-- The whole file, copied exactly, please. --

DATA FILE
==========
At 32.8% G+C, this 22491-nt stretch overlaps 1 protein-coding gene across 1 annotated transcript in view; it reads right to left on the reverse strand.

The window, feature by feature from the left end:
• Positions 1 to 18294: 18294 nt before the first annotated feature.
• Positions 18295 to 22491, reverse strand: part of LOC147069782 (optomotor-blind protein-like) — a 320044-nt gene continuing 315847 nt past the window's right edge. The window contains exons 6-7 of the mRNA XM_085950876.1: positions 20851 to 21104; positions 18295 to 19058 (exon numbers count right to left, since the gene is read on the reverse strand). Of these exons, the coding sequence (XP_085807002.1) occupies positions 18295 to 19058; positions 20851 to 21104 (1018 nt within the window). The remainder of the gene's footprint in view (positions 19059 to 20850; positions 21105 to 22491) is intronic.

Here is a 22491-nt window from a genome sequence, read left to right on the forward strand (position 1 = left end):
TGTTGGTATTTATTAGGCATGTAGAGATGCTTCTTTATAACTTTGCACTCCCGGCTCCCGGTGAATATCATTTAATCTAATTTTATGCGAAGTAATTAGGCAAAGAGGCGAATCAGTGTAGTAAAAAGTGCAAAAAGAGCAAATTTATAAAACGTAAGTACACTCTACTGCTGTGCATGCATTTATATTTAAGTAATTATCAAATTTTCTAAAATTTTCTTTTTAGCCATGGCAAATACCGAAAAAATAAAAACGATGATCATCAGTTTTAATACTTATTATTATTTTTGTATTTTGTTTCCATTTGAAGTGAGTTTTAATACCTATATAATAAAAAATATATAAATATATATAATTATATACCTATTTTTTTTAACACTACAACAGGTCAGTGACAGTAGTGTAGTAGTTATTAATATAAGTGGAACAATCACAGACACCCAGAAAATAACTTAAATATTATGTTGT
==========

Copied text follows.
At 32.8% G+C, this 22491-nt stretch overlaps 1 protein-coding gene across 1 annotated transcript in view; it reads right to left on the reverse strand.

The window, feature by feature from the left end:
• Positions 1 to 18294: 18294 nt before the first annotated feature.
• Positions 18295 to 22491, reverse strand: part of LOC147069782 (optomotor-blind protein-like) — a 320044-nt gene continuing 315847 nt past the window's right edge. The window contains exons 6-7 of the mRNA XM_085950876.1: positions 20851 to 21104; positions 18295 to 19058 (exon numbers count right to left, since the gene is read on the reverse strand). Of these exons, the coding sequence (XP_085807002.1) occupies positions 18295 to 19058; positions 20851 to 21104 (1018 nt within the window). The remainder of the gene's footprint in view (positions 19059 to 20850; positions 21105 to 22491) is intronic.

Here is a 22491-nt window from a genome sequence, read left to right on the forward strand (position 1 = left end):
TGTTGGTATTTATTAGGCATGTAGAGATGCTTCTTTATAACTTTGCACTCCCGGCTCCCGGTGAATATCATTTAATCTAATTTTATGCGAAGTAATTAGGCAAAGAGGCGAATCAGTGTAGTAAAAAGTGCAAAAAGAGCAAATTTATAAAACGTAAGTACACTCTACTGCTGTGCATGCATTTATATTTAAGTAATTATCAAATTTTCTAAAATTTTCTTTTTAGCCATGGCAAATACCGAAAAAATAAAAACGATGATCATCAGTTTTAATACTTATTATTATTTTTGTATTTTGTTTCCATTTGAAGTGAGTTTTAATACCTATATAATAAAAAATATATAAATATATATAATTATATACCTATTTTTTTTAACACTACAACAGGTCAGTGACAGTAGTGTAGTAGTTATTAATATAAGTGGAACAATCACAGACACCCAGAAAATAACTTAAATATTATGTTGT